TLW's Quick History of American Artists
By T.L. Winslow (TLW), the Historyscoper™
© Copyright by T.L. Winslow. All Rights Reserved.
Original Pub. Date: Dec. 22, 2012. Last Update: June 24, 2018.
Westerners are not only known as history ignoramuses, but double dumbass history ignoramuses when it comes to American art history. Since I'm the one-and-only Historyscoper (tm), let me quickly bring you up to speed before you dive into my Master Historyscope.
European art history may be split into the Prehistoric Period (to 1000 B.C.E.), the Classical Period (ancient Greece and Rome) (to 330 C.E.), the Byzantine Period (330-1453), the Romanesque Period (1000-1250), the Gothic Period (1150-1350), the Renaissance Period (1350-1550), the Mannerist Period (1520-1600), the dramatic Baroque Period (1600-1750), the Rococo Period (1750-1800), the Neoclassicist Period (1750-1830), and the Romantic Period (1780-1850), the latter four affected by the sadly fallacious Age of Reason (1650-1789), which believed in the perfection of humanity based on the use of the reasoning faculty, and was shocked into the terrible truth of the beast inside man by the horrible French Revolution of 1789-99, after which things speeded up, with art movements incl. Realism (1850-), Modernism (1860-), Impressionism (1863-1970), Post-Impressionism (1886-1905), Symbolism (1886-), Fauvism (Matisse-ism) (1904-10), angst-ridden Expressionism (1905-), Cubism (1907-1929), anybody-can-do-it and Abstract Art (1912-), Purism (1918-25), and where's-my-burrito Surrealism (1920-), by which time Europe has been knocked down several pegs by its own ceaseless wars and had to accept the arrival of the New Kid on the Block Come to the Rescue Ugly Americans, which we will cover here, except those that who worked in Europe.
For decades American art was dominated by England, with the highlights being Am. Rev. scenes and landscapes, yawn. The first Am. artist was Charles Willson Peale (1741-1827), who painted George Washington's portrait in 1779-81, which was shipped to Spain to gain support for the American cause, staying there for a cent.; in 2006 it was auctioned by Christie's for $10M-$15M. In 1795 his son Rembrandt Peale (1778-1860) carried on with a portrait of George Washington, followed in 1800 by one of Thomas Jefferson; in 1824 he painted his biggest hit "George Washington, Patriae Pater", giving him eagle-like features in a natty military uniform, causing John Marshall to request a portrait done in the same way. In 1796 Princeton, N.J.-born Edward Savage (1761-1817) finishes the 7' x 9'4" George Washington and His Family (The Washington Family), which shows the head of the nation in military uniform to make him look more like Cincinnatus, with a plan of Washington, D.C. on the table, and the Potomac River in the background, while Martha Washington is pointing wth her fan to the "grand avenue" (Nat. Mall). In 1796 Saunderstown, R.I.-born Gilbert Charles Stuart (Stewart) (1755-1828) begins painting the 8'x5' The Athenaeum (Portrait of George Washington), part of a larger unfinished painting, later used on U.S. $1 bills; GW wears a black velvet suit and a shirt with a white ruffed collar; new false teeth give Washington a bulge around his mouth; he ends up making 75 versions of the Athenaeum Portrait, and a total of 100 Washington portraits - fold one in half lengthwise and you can see George's limp ding dong hanging out of his lacy white unmentionables? In 1807 London, England-born John Rubens Smith (1775-1849) emigrated to New York City, painting outdoor scenes in the decades before photography. In 1817 John Trumbull (1756-1843) painted the 12 ft. x 18 ft. The Declaration of Independence, which ended up gracing the back of the $2 bill. In 1823 Asher Brown Durand (1796-1886) made an engraving based on it, making him a hit and getting him commissions to make engravings of Andrew Jackson, Henry Clay, and a bunch of U.S. presidents. In 1819 Washington Allston (1779-1843) painted Florinell's Flight, pioneering the Romantic landscape movement in the U.S., becoming known as the American Titian and coining the term "objective correlative" for a chain of events that acts as a formula in art to evoke emotion. In 1812 after studying in England under Washington Allston and being admitted to the Royal Academy, "American Leonardo" Samuel F.B. (Finley Breese) Morse (1791-1872) painted his 6' x 8' masterpiece The Dying Hercules, a commentary on the War of 1812; "My great picture also has not only been received at the Royal Academy, but has one of the finest places in the rooms. It has been spoken of in the papers, which you must know is considered a great compliment." He follows with The Official Portrait of Pres. James Monroe (1819); in the 1830s after giving up on a portrait of the Marquis de Lafyatte because of his wife's sudden death he switches careers and invents the electromagnetic telegraph.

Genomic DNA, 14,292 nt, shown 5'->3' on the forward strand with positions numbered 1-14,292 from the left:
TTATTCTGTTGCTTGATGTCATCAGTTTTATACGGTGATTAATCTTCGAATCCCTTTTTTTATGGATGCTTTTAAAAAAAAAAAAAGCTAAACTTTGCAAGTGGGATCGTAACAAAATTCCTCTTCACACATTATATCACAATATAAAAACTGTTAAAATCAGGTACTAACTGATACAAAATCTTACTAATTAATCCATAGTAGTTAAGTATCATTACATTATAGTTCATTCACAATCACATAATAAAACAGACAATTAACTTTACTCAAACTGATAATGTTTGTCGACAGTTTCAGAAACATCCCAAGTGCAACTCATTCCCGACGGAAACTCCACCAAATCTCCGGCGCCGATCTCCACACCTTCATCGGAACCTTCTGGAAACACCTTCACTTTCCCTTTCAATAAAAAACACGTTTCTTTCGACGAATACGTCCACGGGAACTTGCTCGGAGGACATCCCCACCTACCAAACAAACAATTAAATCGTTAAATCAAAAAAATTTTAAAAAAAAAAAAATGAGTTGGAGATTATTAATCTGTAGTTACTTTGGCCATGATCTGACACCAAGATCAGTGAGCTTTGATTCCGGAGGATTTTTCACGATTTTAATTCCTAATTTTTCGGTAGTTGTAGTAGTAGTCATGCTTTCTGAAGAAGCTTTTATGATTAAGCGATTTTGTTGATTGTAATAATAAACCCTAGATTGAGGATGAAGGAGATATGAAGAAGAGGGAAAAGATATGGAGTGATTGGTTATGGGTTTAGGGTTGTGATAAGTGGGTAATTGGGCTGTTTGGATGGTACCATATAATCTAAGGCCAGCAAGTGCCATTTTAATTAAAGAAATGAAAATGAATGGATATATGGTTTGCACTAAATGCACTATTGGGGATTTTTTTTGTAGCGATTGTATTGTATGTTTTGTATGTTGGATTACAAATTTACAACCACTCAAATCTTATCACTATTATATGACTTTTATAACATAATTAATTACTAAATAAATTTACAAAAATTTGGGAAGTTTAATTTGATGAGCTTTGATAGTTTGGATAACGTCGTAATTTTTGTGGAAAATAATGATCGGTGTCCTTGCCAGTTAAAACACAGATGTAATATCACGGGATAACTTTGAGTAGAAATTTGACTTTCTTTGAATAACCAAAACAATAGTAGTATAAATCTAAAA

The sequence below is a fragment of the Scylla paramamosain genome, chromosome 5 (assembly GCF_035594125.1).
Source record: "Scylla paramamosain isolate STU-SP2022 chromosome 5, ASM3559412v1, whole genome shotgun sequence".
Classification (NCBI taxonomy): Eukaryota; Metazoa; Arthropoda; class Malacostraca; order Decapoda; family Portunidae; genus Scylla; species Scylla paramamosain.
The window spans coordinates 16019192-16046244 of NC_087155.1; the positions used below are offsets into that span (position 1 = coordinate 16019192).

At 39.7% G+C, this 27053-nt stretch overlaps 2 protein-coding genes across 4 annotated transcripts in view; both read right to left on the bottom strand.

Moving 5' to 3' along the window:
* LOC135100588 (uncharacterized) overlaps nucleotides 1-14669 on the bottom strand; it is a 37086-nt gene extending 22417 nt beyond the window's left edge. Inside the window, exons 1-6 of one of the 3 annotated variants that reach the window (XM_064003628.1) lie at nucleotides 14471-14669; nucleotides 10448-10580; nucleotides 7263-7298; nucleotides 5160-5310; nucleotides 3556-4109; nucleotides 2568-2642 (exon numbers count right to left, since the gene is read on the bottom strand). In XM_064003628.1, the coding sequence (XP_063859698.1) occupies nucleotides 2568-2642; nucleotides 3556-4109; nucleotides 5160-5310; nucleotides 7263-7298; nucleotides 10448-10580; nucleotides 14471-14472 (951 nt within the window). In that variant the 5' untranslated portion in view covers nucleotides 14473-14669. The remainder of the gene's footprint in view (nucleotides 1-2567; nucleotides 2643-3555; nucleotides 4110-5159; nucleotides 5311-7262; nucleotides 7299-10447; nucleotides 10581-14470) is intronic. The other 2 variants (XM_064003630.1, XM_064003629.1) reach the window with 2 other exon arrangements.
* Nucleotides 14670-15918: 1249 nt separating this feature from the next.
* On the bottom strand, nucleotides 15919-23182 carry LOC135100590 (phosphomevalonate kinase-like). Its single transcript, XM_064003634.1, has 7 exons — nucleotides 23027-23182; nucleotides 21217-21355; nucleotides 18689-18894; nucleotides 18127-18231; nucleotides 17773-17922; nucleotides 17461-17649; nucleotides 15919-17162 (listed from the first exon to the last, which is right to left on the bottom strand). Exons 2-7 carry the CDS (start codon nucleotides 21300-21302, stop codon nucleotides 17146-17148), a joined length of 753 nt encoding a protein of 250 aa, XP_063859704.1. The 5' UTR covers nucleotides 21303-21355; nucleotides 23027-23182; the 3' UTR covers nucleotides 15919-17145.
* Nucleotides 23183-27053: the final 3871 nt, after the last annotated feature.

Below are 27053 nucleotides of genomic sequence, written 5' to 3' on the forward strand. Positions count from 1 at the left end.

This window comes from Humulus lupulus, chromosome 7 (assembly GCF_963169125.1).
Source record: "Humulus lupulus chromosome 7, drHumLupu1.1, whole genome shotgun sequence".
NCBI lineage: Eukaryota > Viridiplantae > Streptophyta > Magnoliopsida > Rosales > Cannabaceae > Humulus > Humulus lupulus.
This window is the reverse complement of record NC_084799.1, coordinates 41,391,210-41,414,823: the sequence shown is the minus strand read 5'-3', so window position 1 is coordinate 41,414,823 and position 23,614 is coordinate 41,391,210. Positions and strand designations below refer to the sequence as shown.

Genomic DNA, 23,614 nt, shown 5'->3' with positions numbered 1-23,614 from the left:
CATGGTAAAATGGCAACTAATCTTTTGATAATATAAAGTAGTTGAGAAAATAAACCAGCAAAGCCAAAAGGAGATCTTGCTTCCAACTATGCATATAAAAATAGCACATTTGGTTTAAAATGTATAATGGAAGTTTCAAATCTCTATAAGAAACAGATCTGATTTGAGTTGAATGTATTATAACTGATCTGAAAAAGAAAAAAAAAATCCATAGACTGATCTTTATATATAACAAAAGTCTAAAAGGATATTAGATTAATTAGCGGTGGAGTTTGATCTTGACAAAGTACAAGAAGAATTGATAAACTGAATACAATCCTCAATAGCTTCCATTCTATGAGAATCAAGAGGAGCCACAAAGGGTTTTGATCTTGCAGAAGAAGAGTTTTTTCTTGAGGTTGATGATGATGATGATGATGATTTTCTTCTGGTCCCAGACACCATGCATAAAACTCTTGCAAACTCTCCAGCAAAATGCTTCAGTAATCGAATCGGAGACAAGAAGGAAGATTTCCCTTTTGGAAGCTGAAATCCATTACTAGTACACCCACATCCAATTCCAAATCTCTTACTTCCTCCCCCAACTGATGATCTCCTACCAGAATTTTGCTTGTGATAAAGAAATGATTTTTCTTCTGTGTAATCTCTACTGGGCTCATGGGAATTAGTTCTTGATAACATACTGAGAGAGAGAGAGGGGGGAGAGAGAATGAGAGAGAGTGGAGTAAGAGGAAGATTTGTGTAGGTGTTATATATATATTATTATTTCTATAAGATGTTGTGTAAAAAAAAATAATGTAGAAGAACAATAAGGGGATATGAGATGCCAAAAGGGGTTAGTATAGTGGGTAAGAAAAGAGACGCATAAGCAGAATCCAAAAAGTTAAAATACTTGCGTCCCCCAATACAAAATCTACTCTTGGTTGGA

In 1825 English-born Am. landscape painter Thomas Cole (1801-48) moved to N.Y. and began painting scenes from the de-Indianized Hudson Valley, hooking up with Trumbull and founding the Hudson River School, later hooking up with Durand, it was a small world on that lonely side of the Pond.
The U.S. Civil War of 1861-5 forever changed America, ending official white supremacy and opening the gates to immigrants from countries other than England, including a ton of Eastern European Jews, who proceeded to set up shop and take over virtually every intellectual discipline incl. art, albeit mainly as dealers and collectors, there was much more loot to be made on Broadway and in Hollywood.
In 1869 the Corcoran Gallery of Art at 17th St. and Pennsylvania Ave. in Washington, D.C. is founded by Riggs Bank co-founder William Wilson Corcoran (1798-1888), opening in 1874 and becoming one of the first fine art galleries in the U.S., and first major collection of Am. art; in 1890 the Corcoran College of Art and Design is founded; in 2014 it is dissolved and replaced by a non-profit, which gives its $2B 17K-piece art collection to the Nat. Gallery of Art, while the school is given to George Washington U.